Fiscal Imbalance and Taxes: Two Birds with One Budget

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Appeared in the Saskatoon Star Phoenix, 26 October 2006
Earlier this week, federal Finance Minister Jim Flaherty floated the possibility of business and personal income tax relief giving Canadians a first glimpse into the government’s intentions for its 2007 budget. The move to reduce income and profit taxes should be welcome news to Canadians as our governments rely far too heavily on these economically damaging taxes. There is however a genuine opportunity for the federal government to move even more aggressively in changing Canada’s tax mix while addressing another critical issue: the fiscal imbalance. Achieving both next spring would result in perhaps the most important federal budget in recent times.

Start with the federal government’s commitment to address the fiscal imbalance. Last spring the government released a 125-page document, Restoring Fiscal Balance in Canada, to lay out their approach for improved fiscal relations. In that document they clearly acknowledged that K-12 education, health, municipalities, social assistance, and social services are exclusive areas of provincial jurisdiction.

If the federal government is serious about respecting provincial jurisdiction it should start by removing itself from these provincial areas of responsibility. More specifically, this would require the elimination of $31 billion in provincial cash transfers designated for health and social programs, namely the Canada Health Transfer (CHT) and Canada Social Transfer (CST).

The reduction in federal spending would need to be offset with an equivalent reduction in taxes. The litmus test for which taxes to cut should be based on the degree to which it improves Canada’s economy. Minister Flaherty’s own department has estimated the economic impact of different types of tax cuts and found that reducing personal income and capital based taxes yields the largest benefit to society. On the other hand, reductions in sales taxes like the GST were found to provide the smallest benefit.

These findings are compounded by the fact that Canada, when compared to other nations, is among the most reliant on the most economically-damaging taxes. Specifically, Canadian governments collect 46 per cent of their tax revenue in income and profit taxes compared to an average of 34 per cent among industrialized countries.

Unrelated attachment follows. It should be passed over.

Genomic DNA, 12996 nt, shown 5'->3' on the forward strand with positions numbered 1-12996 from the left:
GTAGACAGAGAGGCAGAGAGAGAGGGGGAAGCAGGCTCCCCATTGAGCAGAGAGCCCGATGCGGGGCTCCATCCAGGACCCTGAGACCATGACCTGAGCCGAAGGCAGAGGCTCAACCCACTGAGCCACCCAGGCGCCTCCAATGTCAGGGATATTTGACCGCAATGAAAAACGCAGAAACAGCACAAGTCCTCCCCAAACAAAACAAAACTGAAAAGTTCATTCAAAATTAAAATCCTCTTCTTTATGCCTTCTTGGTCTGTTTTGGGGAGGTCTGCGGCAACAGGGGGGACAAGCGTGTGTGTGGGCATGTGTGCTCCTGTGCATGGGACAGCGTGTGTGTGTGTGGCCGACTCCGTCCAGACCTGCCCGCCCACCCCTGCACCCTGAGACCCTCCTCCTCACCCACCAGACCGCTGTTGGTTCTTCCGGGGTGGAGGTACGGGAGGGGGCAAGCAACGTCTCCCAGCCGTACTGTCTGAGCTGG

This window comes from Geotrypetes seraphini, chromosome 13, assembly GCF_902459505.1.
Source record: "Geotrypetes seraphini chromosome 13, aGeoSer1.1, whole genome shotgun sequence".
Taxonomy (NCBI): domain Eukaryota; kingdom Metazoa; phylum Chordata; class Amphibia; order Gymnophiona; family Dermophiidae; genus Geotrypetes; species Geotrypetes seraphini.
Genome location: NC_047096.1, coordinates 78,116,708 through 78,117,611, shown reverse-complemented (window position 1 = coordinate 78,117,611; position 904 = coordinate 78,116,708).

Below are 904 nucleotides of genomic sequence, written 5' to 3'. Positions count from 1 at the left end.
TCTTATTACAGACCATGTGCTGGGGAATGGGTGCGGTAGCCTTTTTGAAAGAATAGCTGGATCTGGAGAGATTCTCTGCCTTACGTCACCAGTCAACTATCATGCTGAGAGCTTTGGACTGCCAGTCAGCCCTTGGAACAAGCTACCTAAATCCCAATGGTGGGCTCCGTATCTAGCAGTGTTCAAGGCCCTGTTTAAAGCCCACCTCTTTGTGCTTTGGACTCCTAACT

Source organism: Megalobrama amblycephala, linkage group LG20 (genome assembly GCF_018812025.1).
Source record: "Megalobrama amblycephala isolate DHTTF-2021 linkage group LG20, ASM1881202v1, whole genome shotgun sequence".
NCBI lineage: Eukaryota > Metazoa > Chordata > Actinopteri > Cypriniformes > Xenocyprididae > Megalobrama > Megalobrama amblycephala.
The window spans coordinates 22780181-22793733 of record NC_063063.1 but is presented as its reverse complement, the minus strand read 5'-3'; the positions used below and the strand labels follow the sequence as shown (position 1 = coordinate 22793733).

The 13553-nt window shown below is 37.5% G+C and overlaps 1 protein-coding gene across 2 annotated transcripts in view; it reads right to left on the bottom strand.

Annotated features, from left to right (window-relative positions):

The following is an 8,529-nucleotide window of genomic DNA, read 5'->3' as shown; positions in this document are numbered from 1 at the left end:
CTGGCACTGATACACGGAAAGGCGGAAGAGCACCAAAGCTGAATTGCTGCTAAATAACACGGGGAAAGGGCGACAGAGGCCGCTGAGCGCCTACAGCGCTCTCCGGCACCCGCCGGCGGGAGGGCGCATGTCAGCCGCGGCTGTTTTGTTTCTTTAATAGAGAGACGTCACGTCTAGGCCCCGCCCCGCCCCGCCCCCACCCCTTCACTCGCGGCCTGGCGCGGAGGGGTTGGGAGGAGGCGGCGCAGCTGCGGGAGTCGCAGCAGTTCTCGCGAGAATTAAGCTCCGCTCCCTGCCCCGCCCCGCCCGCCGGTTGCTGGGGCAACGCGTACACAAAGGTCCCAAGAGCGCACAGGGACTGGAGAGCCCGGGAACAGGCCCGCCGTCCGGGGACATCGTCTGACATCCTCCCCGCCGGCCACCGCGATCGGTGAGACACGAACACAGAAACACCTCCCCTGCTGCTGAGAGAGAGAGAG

To make Canada’s tax system more competitive and prosperity friendly, the federal government should use the $31 billion saved on decreased spending to further reduce business income taxes, middle and upper personal income tax rates, and eliminate capital gains taxes.

Finally, to compensate for the loss of revenues from the elimination of the CHT and CST, the provinces would have to increase their own taxes. Using the same litmus test, the provinces should increase, or adopt, the least costly tax available, a GST-based provincial sales tax. The GST rates required to replace the revenues received from federal CHT and CST payments range from a low of 4.2 per cent in Alberta to high of 7.1 per cent in Newfoundland and Labrador. Canada’s most populous provinces, Ontario and Quebec, would require rates of 5.6 per cent and 6.4 per cent, respectively.

Eliminating the federal CHT and CST, coupled with reductions in federal taxes and increases in provincial GSTs would dramatically improve the functioning of the economy and Canada’s most cherished social programs.

For starters, clearer lines of accountability and responsibility for critical areas such as health, education, and social assistance would be re-established. In other words, when one level of government is responsible for raising revenues and providing programs, the confusion among Canadians about which government is responsible for the performance of these programs is eliminated. Without federal interference, the provinces would also be free to experiment in how best to provide services such as health care.

Perhaps even more important would be the dramatic improvement in Canada’s tax system and resulting economic performance. Reduced reliance on income and capital-based taxes would markedly improve the economic incentives for Canadians to work, save, invest, and act entrepreneurially.

While reductions in federal business and personal income taxes should be implemented regardless of any decentralization proposal, Canada has a unique opportunity to push the tax envelope further. Reducing federal transfers and taxes while increasing provincial taxes would solve two very significant issues in one federal budget.

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